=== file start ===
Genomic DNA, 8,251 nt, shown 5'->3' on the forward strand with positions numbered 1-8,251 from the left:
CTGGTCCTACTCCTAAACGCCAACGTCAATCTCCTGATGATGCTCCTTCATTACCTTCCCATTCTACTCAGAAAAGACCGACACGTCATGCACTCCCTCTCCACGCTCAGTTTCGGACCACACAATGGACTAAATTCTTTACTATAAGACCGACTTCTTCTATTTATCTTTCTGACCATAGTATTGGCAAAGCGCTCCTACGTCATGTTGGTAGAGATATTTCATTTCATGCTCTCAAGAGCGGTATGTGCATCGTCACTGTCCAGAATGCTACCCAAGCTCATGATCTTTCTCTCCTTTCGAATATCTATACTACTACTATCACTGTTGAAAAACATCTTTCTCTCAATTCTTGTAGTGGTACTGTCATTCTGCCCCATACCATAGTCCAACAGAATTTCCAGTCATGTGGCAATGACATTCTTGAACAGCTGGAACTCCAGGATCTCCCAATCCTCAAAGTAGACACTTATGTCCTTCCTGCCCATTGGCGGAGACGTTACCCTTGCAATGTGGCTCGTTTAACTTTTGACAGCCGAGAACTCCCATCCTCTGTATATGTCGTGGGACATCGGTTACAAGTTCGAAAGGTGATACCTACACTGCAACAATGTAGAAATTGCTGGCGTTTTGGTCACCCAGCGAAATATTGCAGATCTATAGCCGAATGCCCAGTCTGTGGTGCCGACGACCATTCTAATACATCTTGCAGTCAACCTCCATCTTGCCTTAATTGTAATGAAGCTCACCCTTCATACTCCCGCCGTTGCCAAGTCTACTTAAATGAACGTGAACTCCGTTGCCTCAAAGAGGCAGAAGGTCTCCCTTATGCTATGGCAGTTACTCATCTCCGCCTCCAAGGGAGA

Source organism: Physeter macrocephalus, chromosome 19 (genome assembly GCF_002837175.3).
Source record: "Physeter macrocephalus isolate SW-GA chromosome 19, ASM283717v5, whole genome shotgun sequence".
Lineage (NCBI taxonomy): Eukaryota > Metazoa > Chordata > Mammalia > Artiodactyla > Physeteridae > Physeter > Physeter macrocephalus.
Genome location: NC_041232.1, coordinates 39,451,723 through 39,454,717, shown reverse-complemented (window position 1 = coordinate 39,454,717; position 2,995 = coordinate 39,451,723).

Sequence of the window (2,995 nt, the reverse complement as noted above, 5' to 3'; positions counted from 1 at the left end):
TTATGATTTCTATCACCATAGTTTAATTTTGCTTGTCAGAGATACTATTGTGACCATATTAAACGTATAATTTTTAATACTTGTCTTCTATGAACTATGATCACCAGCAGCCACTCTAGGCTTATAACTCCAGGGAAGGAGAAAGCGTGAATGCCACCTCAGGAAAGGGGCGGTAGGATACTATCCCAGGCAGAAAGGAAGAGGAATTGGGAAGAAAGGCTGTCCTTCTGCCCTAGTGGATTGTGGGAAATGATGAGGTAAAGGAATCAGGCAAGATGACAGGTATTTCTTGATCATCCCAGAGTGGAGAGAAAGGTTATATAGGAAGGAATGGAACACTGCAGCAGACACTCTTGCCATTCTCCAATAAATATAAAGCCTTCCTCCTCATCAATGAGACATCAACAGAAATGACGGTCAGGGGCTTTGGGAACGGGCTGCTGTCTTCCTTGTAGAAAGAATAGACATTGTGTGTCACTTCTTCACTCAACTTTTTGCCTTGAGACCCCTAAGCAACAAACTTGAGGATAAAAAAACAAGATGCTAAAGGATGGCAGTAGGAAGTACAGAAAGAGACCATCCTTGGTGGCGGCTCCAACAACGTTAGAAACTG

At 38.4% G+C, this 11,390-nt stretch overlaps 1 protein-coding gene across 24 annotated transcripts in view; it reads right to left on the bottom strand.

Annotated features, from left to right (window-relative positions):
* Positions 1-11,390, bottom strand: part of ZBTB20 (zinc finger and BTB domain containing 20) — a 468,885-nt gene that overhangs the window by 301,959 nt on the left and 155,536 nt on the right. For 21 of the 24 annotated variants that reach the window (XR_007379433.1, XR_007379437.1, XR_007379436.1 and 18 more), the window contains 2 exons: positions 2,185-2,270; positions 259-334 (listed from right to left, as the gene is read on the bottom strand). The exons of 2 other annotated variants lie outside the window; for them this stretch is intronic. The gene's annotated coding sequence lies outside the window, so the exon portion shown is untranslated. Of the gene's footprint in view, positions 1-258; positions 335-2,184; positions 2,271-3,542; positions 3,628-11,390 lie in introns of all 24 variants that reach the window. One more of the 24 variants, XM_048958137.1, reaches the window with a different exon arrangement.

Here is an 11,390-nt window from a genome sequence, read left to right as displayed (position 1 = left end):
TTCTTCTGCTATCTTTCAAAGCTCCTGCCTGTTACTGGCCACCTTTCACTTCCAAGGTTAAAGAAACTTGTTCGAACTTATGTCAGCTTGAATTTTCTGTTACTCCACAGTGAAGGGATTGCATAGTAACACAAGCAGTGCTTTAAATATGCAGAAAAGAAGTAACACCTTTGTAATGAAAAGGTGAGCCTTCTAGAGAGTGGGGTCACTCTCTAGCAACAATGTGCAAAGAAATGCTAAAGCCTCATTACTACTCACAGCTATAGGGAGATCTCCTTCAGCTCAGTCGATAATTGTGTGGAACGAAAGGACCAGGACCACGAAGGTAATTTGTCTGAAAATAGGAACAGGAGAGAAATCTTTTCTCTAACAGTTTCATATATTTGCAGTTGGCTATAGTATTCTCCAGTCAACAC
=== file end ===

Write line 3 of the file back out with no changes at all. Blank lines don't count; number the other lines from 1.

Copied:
Source organism: Physeter macrocephalus, chromosome 19 (genome assembly GCF_002837175.3).